Originally published March 25 2015
Food inflation on the rise - list
by J. D. Heyes
(NaturalNews) If you've read any economic news lately, you've probably been treated to a host of stories touting a "strong" U.S. recovery, really low unemployment, and very little inflation. And, if you're like most working class Americans, you've probably read those stories while shaking your head in disbelief and wondering if the writers are talking about people in another country.
Yes, says the government, the official unemployment rate is about 5.5 percent, the lowest it's been since the Great Recession. But that government-supplied statistic doesn't include so-called "missing workers" - those workers who are no longer in the workforce because they have dropped out in frustration. If they were counted, says the Economic Policy Institute, the real unemployment rate would be 9.0 percent.
And yes, according to the government, there has been some job growth - about 295,000 in February, according to the Labor Department's Bureau of Labor Statistics. But in order to replace the jobs lost during the Great Recession, that figure would have to be much higher.
As to the government's line about inflation - namely, that there isn't much - well, one trip to the grocery store or the gas station or the clothing aisles, even at Walmart, will tell you different. Prices for food, clothing and energy have been rising steadily for years, and none of that has changed just because Barack Obama became president.
'Official' reports only tell half the story As reported by The Wall Street Journal in July 2014:
The consumer price of ground beef in May rose 10.4% from a year earlier while pork chop prices climbed 12.7%. The price of fresh fruit rose 7.3% and oranges 17.1%. But prices for cereals and bakery products were up just 0.1% and vegetable prices inched up only 0.5%. The U.S. Department of Agriculture predicts overall food prices will increase 2.5% to 3.5% this year after rising 1.4% in 2013, as measured by the Labor Department's consumer-price index. In a typical supermarket, shoppers are seeing higher prices around the store's periphery, in the produce section and at the meat counter.
Why aren't these figures reflected in monthly federal inflation reports?? Because the government's "official inflation rate" does not include "volatile" commodities like food and energy. That's because, the government says, prices for those items can fluctuate. While that's true, the general trend has been that prices for these items rise, not fall.
Consumers are especially feeling the pinch over food prices. The Bureau of Labor Statistics' own data indicate that, as compiled by James Quinn of TheBurningPlatform.com:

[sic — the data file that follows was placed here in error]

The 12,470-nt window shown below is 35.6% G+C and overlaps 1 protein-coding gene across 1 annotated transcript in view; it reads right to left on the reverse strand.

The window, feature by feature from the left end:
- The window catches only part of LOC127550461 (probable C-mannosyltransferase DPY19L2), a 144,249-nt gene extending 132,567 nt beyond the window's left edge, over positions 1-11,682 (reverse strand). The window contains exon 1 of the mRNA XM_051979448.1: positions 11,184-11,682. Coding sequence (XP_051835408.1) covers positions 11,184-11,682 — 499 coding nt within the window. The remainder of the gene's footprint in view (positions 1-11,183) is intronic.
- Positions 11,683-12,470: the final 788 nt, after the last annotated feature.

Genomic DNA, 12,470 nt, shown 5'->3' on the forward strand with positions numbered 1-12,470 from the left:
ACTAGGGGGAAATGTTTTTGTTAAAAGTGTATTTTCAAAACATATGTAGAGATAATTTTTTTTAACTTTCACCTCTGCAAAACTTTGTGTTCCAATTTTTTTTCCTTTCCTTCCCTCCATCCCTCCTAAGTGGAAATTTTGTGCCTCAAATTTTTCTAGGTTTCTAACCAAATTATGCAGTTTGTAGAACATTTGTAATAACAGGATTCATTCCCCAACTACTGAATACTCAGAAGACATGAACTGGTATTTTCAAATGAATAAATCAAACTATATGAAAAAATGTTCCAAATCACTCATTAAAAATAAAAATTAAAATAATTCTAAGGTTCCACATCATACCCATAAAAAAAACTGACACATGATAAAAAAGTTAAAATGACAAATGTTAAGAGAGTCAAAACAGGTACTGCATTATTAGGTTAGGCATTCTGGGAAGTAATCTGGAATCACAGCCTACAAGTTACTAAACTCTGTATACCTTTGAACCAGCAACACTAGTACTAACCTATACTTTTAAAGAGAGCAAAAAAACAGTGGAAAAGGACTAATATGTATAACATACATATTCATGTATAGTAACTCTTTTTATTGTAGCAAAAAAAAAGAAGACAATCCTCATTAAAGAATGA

A whole host of other items and services have risen as well, he notes, such as electricity (+2.5%), hospital services (+4.3%) and prescription drugs (+5.6% - so much for Obamacare lowering the cost of health care), and so on.
- Beef and veal +22.5%
- Ground beef +21.0%
- Steaks +14.9%
- Pork +7.4%
- Ham +11.5%
- Whole Chicken +6.1%
- Fresh Fish +3.5%
- Eggs +8.2%
- Cheese +7.8%
- Fresh Vegetables +4.3%
- Lettuce +12.2%
- Tomatoes +9.6%
- Coffee +6.7%
- Butter +19.5%
- Restaurant food +3.1%
But rising food costs hurt the most people because, after all, each of us has to eat to survive.
'The era of cheap food is over' As stated previously, food inflation has been an issue for years, and it is only getting worse. Back in 2008 NBC News reported that food inflation had reached its worst in 17 years.
"The U.S. is wrestling with the worst food inflation in 17 years, and analysts expect new data due ... to show it's getting worse. That's putting the squeeze on poor families," the network reported online.
In 2011, Britain's Independent declared "the era of cheap food" over, forecasting ever-higher prices worldwide as demand increased, drought persisted and wages rose in some countries.
"The era of cheap food is over, and prices are likely to rise significantly in coming decades, due to the increase in the global population and a worldwide shift towards eating more meat and dairy produce, a major study into the future of farming has concluded," the paper said on its website.
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